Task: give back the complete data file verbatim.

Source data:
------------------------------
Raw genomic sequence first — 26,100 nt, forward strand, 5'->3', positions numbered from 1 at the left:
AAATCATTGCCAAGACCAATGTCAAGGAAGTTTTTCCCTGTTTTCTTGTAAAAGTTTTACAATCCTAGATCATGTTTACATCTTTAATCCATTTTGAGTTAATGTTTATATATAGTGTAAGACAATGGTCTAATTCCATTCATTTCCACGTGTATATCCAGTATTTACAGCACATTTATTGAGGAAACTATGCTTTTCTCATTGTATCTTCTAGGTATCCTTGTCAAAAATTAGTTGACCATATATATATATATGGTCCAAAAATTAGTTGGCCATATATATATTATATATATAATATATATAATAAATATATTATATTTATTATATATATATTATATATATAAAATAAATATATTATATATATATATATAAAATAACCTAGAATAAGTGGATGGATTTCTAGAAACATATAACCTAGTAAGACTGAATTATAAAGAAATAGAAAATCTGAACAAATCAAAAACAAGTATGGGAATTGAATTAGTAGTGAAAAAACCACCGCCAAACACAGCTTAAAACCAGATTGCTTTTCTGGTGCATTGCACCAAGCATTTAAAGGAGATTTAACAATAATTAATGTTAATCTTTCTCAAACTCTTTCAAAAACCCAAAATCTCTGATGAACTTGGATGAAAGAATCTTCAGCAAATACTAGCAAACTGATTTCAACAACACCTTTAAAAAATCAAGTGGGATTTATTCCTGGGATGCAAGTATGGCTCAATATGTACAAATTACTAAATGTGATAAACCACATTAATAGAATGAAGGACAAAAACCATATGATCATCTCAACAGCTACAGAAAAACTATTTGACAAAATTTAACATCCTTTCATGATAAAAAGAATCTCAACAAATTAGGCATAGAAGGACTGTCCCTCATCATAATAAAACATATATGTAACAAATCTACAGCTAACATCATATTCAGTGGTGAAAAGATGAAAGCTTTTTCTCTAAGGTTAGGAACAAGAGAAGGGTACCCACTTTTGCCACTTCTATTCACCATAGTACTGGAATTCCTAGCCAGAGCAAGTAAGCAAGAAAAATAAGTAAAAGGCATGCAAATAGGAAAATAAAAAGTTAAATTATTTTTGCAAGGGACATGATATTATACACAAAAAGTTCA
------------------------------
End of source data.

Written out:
Raw genomic sequence first — 26,100 nt, forward strand, 5'->3', positions numbered from 1 at the left:
AAATCATTGCCAAGACCAATGTCAAGGAAGTTTTTCCCTGTTTTCTTGTAAAAGTTTTACAATCCTAGATCATGTTTACATCTTTAATCCATTTTGAGTTAATGTTTATATATAGTGTAAGACAATGGTCTAATTCCATTCATTTCCACGTGTATATCCAGTATTTACAGCACATTTATTGAGGAAACTATGCTTTTCTCATTGTATCTTCTAGGTATCCTTGTCAAAAATTAGTTGACCATATATATATATATGGTCCAAAAATTAGTTGGCCATATATATATTATATATATAATATATATAATAAATATATTATATTTATTATATATATATTATATATATAAAATAAATATATTATATATATATATATAAAATAACCTAGAATAAGTGGATGGATTTCTAGAAACATATAACCTAGTAAGACTGAATTATAAAGAAATAGAAAATCTGAACAAATCAAAAACAAGTATGGGAATTGAATTAGTAGTGAAAAAACCACCGCCAAACACAGCTTAAAACCAGATTGCTTTTCTGGTGCATTGCACCAAGCATTTAAAGGAGATTTAACAATAATTAATGTTAATCTTTCTCAAACTCTTTCAAAAACCCAAAATCTCTGATGAACTTGGATGAAAGAATCTTCAGCAAATACTAGCAAACTGATTTCAACAACACCTTTAAAAAATCAAGTGGGATTTATTCCTGGGATGCAAGTATGGCTCAATATGTACAAATTACTAAATGTGATAAACCACATTAATAGAATGAAGGACAAAAACCATATGATCATCTCAACAGCTACAGAAAAACTATTTGACAAAATTTAACATCCTTTCATGATAAAAAGAATCTCAACAAATTAGGCATAGAAGGACTGTCCCTCATCATAATAAAACATATATGTAACAAATCTACAGCTAACATCATATTCAGTGGTGAAAAGATGAAAGCTTTTTCTCTAAGGTTAGGAACAAGAGAAGGGTACCCACTTTTGCCACTTCTATTCACCATAGTACTGGAATTCCTAGCCAGAGCAAGTAAGCAAGAAAAATAAGTAAAAGGCATGCAAATAGGAAAATAAAAAGTTAAATTATTTTTGCAAGGGACATGATATTATACACAAAAAGTTCA